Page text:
Cayman media accused of bias

A Cayman Islands Cabinet Minister has publicly accused two local media operations of blatant political bias toward the People’s Progressive Movement government.

Education Minister Alden McLaughlin said during a Cabinet press briefing that the Rooster 101.9 morning drive-time talk show and the Cayman Net News were ‘manned by political aspirants’ and ‘former politicians who perhaps aspire still.’

‘One of the fundamental problems that the country is having in this new environment of openness and transparency and a government that talks to the media on a regular basis…is trying to determine what is objective and what isn’t,’ Mr. McLaughlin said.

Mr. McLaughlin has been a frequent media critic, particularly of the Net News, accusing the newspaper in December of being at the centre of what he called a ‘constituency of darkness’ in the Cayman Islands.

However, a group of UK media professionals contacted by the Caymanian Compass said Mr. McLaughlin’s comments about political office-seekers working for media organisations raise interesting ethical questions.

‘This is a very relevant issue with the whole moral dilemma of journalistic ethics being very much in front of the people’s minds at the moment,’ said Lindsay Ross, executive director of the Commonwealth Press Union in London.

Mr. McLaughlin did not mention anyone by name at the 20 July press briefing. However, his comments were clearly directed at Rooster talk show host Ellio Solomon, and Net News journalist Lyndon Martin.

Mr. Martin was an elected member of the Legislative Assembly from 2000-2005. He took his job at the Net News earlier this year and writes both straight news stories as well as opinion pieces and news analysis for the paper. During the latter stages of his term in office, he was a member of the United Democratic Party government. The UDP was defeated in the May 2005 elections by the People’s Progressive Movement.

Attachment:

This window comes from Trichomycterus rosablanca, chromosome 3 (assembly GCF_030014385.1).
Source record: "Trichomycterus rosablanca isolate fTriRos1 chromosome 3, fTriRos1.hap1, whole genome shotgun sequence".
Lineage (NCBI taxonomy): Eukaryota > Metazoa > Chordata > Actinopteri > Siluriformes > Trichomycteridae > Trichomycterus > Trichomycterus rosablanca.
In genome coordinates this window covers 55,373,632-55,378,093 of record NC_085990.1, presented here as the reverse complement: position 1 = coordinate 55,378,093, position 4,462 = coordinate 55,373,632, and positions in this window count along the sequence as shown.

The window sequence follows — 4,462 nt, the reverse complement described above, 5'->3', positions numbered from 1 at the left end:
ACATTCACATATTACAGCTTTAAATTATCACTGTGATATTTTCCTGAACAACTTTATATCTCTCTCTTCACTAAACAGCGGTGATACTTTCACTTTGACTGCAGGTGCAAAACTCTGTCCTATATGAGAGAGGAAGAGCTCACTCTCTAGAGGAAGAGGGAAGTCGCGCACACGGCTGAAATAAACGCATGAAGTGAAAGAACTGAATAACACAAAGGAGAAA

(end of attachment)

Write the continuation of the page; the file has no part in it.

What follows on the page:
Mr. Martin wrote an e-mail response to Compass queries concerning this article. He stated he had not yet decided on future political plans, but mentioned that, as a condition of his employment, he would have to resign from the Net News prior to entering ‘active politics.’

Mr. Solomon, who ran unsuccessfully for office in 2005, also sent an e-mail response to the Compass. He said he intended to run again in 2009, but he noted his show had given airtime in the past to almost every minister in government.

‘Mr. McLaughlin and just about every minister has been on our talk show several times, both by our invitation and their own request,’ Mr. Solomon wrote. ‘The opportunity is available to anyone and it will continue to be so long as I am there with the show.’

Minister McLaughlin said he wasn’t disputing Mr. Martin’s or Mr. Solomon’s right to work in the media, merely questioning their objectivity and motives.

‘Everybody claims to be objective, when in reality there are some media houses…to say they have an inherent bias is to make an understatement,’ Mr. McLaughlin said. ‘What is said through both of these mediums (referring to Rooster radio and the Net News) needs to be judged on that basis.’

The two media companies did not share Mr. McLaughlin’s view.

Net News publisher Desmond Seales said his newspaper is only biased ‘in favour of the best interests of the people of the Cayman Islands,’ and that Minister McLaughlin had a ‘propensity to exaggerate and manipulate the truth.’

He also pointed out that Mr. Martin is the only former politician on the Net News staff.

Mr. Solomon said the minister’s claims represented a negative view of politics.

‘Mr. McLaughlin’s statement about inherent bias highlights a lack of understanding on his part,’ Mr. Solomon said. ‘He…seems to be suggesting that political aspirants and politicians, Mr. McLaughlin as a politician himself included, cannot be trusted.’

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